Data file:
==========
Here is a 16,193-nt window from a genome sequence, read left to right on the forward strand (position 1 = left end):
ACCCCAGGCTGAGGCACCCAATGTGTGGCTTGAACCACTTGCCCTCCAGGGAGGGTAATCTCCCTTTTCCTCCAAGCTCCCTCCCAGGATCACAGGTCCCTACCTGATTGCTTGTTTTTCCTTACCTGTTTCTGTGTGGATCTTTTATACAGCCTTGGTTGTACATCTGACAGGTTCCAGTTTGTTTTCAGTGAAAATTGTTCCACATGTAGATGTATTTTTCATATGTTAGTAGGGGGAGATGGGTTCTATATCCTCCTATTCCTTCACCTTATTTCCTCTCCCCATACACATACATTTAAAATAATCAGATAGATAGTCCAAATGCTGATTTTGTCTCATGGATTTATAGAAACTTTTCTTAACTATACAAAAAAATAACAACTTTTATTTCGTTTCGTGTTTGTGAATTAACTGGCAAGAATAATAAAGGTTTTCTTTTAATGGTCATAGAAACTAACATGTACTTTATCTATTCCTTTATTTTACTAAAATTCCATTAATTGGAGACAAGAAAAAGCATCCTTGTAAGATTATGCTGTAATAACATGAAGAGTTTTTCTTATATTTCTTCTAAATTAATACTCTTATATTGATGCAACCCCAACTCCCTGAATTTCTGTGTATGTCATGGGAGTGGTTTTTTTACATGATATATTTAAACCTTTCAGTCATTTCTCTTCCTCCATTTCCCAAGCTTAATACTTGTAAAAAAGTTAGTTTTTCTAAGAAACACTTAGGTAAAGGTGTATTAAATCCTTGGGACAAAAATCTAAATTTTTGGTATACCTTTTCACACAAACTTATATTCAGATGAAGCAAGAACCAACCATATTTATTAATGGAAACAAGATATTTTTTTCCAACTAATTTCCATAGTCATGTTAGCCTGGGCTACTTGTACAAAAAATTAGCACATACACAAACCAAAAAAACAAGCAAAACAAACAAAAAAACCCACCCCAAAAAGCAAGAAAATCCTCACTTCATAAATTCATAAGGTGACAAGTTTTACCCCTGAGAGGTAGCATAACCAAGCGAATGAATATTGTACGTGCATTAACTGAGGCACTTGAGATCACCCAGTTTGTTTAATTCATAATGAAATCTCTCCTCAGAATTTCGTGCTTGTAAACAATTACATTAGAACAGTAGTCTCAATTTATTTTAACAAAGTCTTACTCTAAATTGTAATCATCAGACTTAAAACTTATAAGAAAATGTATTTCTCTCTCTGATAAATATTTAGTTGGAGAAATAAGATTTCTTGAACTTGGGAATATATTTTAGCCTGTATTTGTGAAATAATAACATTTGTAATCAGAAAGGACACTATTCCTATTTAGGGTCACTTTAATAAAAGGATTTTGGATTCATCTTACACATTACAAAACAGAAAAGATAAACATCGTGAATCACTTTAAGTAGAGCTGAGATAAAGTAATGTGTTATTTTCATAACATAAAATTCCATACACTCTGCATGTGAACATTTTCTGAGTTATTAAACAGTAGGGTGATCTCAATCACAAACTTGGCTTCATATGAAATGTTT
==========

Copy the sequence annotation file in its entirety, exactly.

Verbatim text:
Here is a 16,193-nt window from a genome sequence, read left to right on the forward strand (position 1 = left end):
ACCCCAGGCTGAGGCACCCAATGTGTGGCTTGAACCACTTGCCCTCCAGGGAGGGTAATCTCCCTTTTCCTCCAAGCTCCCTCCCAGGATCACAGGTCCCTACCTGATTGCTTGTTTTTCCTTACCTGTTTCTGTGTGGATCTTTTATACAGCCTTGGTTGTACATCTGACAGGTTCCAGTTTGTTTTCAGTGAAAATTGTTCCACATGTAGATGTATTTTTCATATGTTAGTAGGGGGAGATGGGTTCTATATCCTCCTATTCCTTCACCTTATTTCCTCTCCCCATACACATACATTTAAAATAATCAGATAGATAGTCCAAATGCTGATTTTGTCTCATGGATTTATAGAAACTTTTCTTAACTATACAAAAAAATAACAACTTTTATTTCGTTTCGTGTTTGTGAATTAACTGGCAAGAATAATAAAGGTTTTCTTTTAATGGTCATAGAAACTAACATGTACTTTATCTATTCCTTTATTTTACTAAAATTCCATTAATTGGAGACAAGAAAAAGCATCCTTGTAAGATTATGCTGTAATAACATGAAGAGTTTTTCTTATATTTCTTCTAAATTAATACTCTTATATTGATGCAACCCCAACTCCCTGAATTTCTGTGTATGTCATGGGAGTGGTTTTTTTACATGATATATTTAAACCTTTCAGTCATTTCTCTTCCTCCATTTCCCAAGCTTAATACTTGTAAAAAAGTTAGTTTTTCTAAGAAACACTTAGGTAAAGGTGTATTAAATCCTTGGGACAAAAATCTAAATTTTTGGTATACCTTTTCACACAAACTTATATTCAGATGAAGCAAGAACCAACCATATTTATTAATGGAAACAAGATATTTTTTTCCAACTAATTTCCATAGTCATGTTAGCCTGGGCTACTTGTACAAAAAATTAGCACATACACAAACCAAAAAAACAAGCAAAACAAACAAAAAAACCCACCCCAAAAAGCAAGAAAATCCTCACTTCATAAATTCATAAGGTGACAAGTTTTACCCCTGAGAGGTAGCATAACCAAGCGAATGAATATTGTACGTGCATTAACTGAGGCACTTGAGATCACCCAGTTTGTTTAATTCATAATGAAATCTCTCCTCAGAATTTCGTGCTTGTAAACAATTACATTAGAACAGTAGTCTCAATTTATTTTAACAAAGTCTTACTCTAAATTGTAATCATCAGACTTAAAACTTATAAGAAAATGTATTTCTCTCTCTGATAAATATTTAGTTGGAGAAATAAGATTTCTTGAACTTGGGAATATATTTTAGCCTGTATTTGTGAAATAATAACATTTGTAATCAGAAAGGACACTATTCCTATTTAGGGTCACTTTAATAAAAGGATTTTGGATTCATCTTACACATTACAAAACAGAAAAGATAAACATCGTGAATCACTTTAAGTAGAGCTGAGATAAAGTAATGTGTTATTTTCATAACATAAAATTCCATACACTCTGCATGTGAACATTTTCTGAGTTATTAAACAGTAGGGTGATCTCAATCACAAACTTGGCTTCATATGAAATGTTT